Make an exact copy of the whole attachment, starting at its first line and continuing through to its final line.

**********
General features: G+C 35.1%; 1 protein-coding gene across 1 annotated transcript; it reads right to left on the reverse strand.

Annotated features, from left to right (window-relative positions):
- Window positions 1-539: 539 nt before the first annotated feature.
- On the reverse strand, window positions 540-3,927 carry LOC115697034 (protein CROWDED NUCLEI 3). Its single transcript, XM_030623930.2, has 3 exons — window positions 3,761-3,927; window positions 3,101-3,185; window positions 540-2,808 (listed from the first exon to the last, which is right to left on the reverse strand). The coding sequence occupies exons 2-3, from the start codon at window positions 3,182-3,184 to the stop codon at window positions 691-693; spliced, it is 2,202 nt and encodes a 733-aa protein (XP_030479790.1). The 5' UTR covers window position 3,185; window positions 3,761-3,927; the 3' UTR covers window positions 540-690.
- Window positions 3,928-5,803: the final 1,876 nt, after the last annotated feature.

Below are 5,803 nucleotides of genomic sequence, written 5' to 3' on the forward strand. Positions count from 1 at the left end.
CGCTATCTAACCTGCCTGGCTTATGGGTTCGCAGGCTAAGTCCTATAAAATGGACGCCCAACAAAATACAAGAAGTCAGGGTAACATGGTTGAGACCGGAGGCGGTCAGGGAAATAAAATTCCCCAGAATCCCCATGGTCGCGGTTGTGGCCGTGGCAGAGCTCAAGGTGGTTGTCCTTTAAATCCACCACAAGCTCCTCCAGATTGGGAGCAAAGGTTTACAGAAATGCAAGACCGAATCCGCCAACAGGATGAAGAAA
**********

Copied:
General features: G+C 35.1%; 1 protein-coding gene across 1 annotated transcript; it reads right to left on the reverse strand.

Annotated features, from left to right (window-relative positions):
- Window positions 1-539: 539 nt before the first annotated feature.
- On the reverse strand, window positions 540-3,927 carry LOC115697034 (protein CROWDED NUCLEI 3). Its single transcript, XM_030623930.2, has 3 exons — window positions 3,761-3,927; window positions 3,101-3,185; window positions 540-2,808 (listed from the first exon to the last, which is right to left on the reverse strand). The coding sequence occupies exons 2-3, from the start codon at window positions 3,182-3,184 to the stop codon at window positions 691-693; spliced, it is 2,202 nt and encodes a 733-aa protein (XP_030479790.1). The 5' UTR covers window position 3,185; window positions 3,761-3,927; the 3' UTR covers window positions 540-690.
- Window positions 3,928-5,803: the final 1,876 nt, after the last annotated feature.

Below are 5,803 nucleotides of genomic sequence, written 5' to 3' on the forward strand. Positions count from 1 at the left end.
CGCTATCTAACCTGCCTGGCTTATGGGTTCGCAGGCTAAGTCCTATAAAATGGACGCCCAACAAAATACAAGAAGTCAGGGTAACATGGTTGAGACCGGAGGCGGTCAGGGAAATAAAATTCCCCAGAATCCCCATGGTCGCGGTTGTGGCCGTGGCAGAGCTCAAGGTGGTTGTCCTTTAAATCCACCACAAGCTCCTCCAGATTGGGAGCAAAGGTTTACAGAAATGCAAGACCGAATCCGCCAACAGGATGAAGAAA